The University of Texas recently completed a major project, when it opened the doors of its new Health Science Center at the Houston School of Dentistry. The six-story, 296,00-square-foot facility is part of ongoing development at the Texas Medical Center, which already features a 153,000-square-foot Behavioral and Biomedical Sciences Building that opened in 2010. The new dentistry building includes actual dental clinics, simulation clinics, various research and clinical labs, classrooms and administrative offices. The structure is sensibly divided into three sections, with lower floors intended for public use and patient visits, while the middle floors are designed for student use, and the top floors are intended for faculty and staff. The flexible design will allow individual clinics to expand or contract based upon changing facility needs over time. This will allow the dental facility to complete as much dental marketing as they wish while still having the space to expand, should they decide to in the future.
Houston firm WHR Architects designed the $155 million project, with Colorado-based Hensel Phelps Construction Co. serving as the general contractor. The project took three years to complete, creating more than 1,700 jobs in the process. The companies also collaborated to create the 14,000-square-foot Denton A. Cooley, M.D. and Ralph C. Cooley, D.D.S. University Life Center and the previously mentioned science building.
Mary Le Johnson, a principal at WHR and the project manager for this structure, explained that this assignment fit particularly well into her firms portfolio, as it focuses about 80 percent of its efforts on health care facilities, with education/art and education/science/research being its other two main areas of specialization. David Watkins, founding principal and chair of the firms board, explained that these areas often converged in a single project. We do a lot of work for academic medical centers Mary Le, in particular, has developed a great track record in academic health facilities. Johnson added that this facility was particularly unique because it is an academic setting but actual patients are served on the bottom floors. Many of those who study at this location will go on to become a Dentist in Greene or elsewhere across the country, so it was important that this facility offers the best it can for the sake of their education.
The lower floors cover a wide spectrum of patient services, from basic exam rooms and clinics to advanced surgery facilities, allowing for specialized services like oral surgery, orthodontics and pediatric dentistry. There are also specific clinics for endodontics, (specialization in procedures around the base of the tooth, like root canals) prosthodontics (focusing on dentures and other forms of tooth replacement) and periodontics (areas involving the gums and related biology). There is a need for these sorts of clinics all over the country, particularly periodontics as there are many people who suffer from gum disease. And without receiving the relevant treatment from a professional, this could eventually lead to tooth loss. These clinics will benefit many people in the area, including the students of the University. Clinic and exam rooms were designed with maximum versatility in mind, so that different programs can expand and contract over time. The open-plan design added some challenges, as the architectural team had to carefully place wiring in strategic locations in the floor, as there were no walls in many areas to run wires through.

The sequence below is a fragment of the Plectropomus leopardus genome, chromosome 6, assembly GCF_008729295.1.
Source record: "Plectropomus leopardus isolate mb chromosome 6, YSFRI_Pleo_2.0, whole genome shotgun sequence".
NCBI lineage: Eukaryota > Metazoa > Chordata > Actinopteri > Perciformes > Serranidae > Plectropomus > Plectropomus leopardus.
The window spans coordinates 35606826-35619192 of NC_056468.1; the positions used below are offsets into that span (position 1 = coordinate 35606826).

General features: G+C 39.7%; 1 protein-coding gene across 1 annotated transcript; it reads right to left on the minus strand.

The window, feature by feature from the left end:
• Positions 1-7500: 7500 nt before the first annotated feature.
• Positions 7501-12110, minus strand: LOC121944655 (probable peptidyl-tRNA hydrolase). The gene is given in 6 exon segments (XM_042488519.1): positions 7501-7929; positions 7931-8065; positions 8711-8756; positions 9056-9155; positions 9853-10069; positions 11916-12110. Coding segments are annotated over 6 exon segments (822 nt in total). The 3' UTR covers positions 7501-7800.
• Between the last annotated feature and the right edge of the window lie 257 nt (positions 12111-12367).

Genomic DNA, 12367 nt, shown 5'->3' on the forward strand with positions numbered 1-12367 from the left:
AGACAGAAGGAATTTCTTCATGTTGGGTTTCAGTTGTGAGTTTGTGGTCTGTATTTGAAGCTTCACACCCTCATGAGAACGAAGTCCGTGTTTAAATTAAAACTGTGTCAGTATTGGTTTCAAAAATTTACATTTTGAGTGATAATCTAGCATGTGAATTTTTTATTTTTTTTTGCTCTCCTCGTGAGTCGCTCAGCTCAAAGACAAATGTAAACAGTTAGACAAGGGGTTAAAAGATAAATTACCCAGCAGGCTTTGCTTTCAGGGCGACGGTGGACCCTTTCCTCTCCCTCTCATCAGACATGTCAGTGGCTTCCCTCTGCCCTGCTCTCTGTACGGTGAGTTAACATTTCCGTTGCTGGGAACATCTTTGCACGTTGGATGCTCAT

The simulation lab includes surgery mannequins and virtual patients for students to practice on, along with various multi-media technologies allowing them to observe procedures performed by others.
The simulation lab includes several technologies students can use to practice surgery, along with various multi-media tools allowing them to observe procedures performed by others.
The building will also feature a special needs clinic, which is relatively rare in an academic setting. The Fondren Foundation Special Patient Clinic will allow students to gain experience working with patients with a wide variety of needs that impact their dental care. From a design standpoint, the largest difference is that these clinics are built larger to accommodate wheelchairs and any other additional equipment needs.
The project employed several green techniques, which included maximizing daylight and minimizing heat gain through high-performance glazing on
windows and strategically placed shading devices. The addition of an outdoor courtyard with various plants has the dual purpose of being aesthetically
pleasing and helping to control runoff.
From a students perspective, the facility has more informal meeting space, study spaces, and locker rooms than in many academic buildings because the structure is not near the main campus, where many of these amenities would normally be consolidated.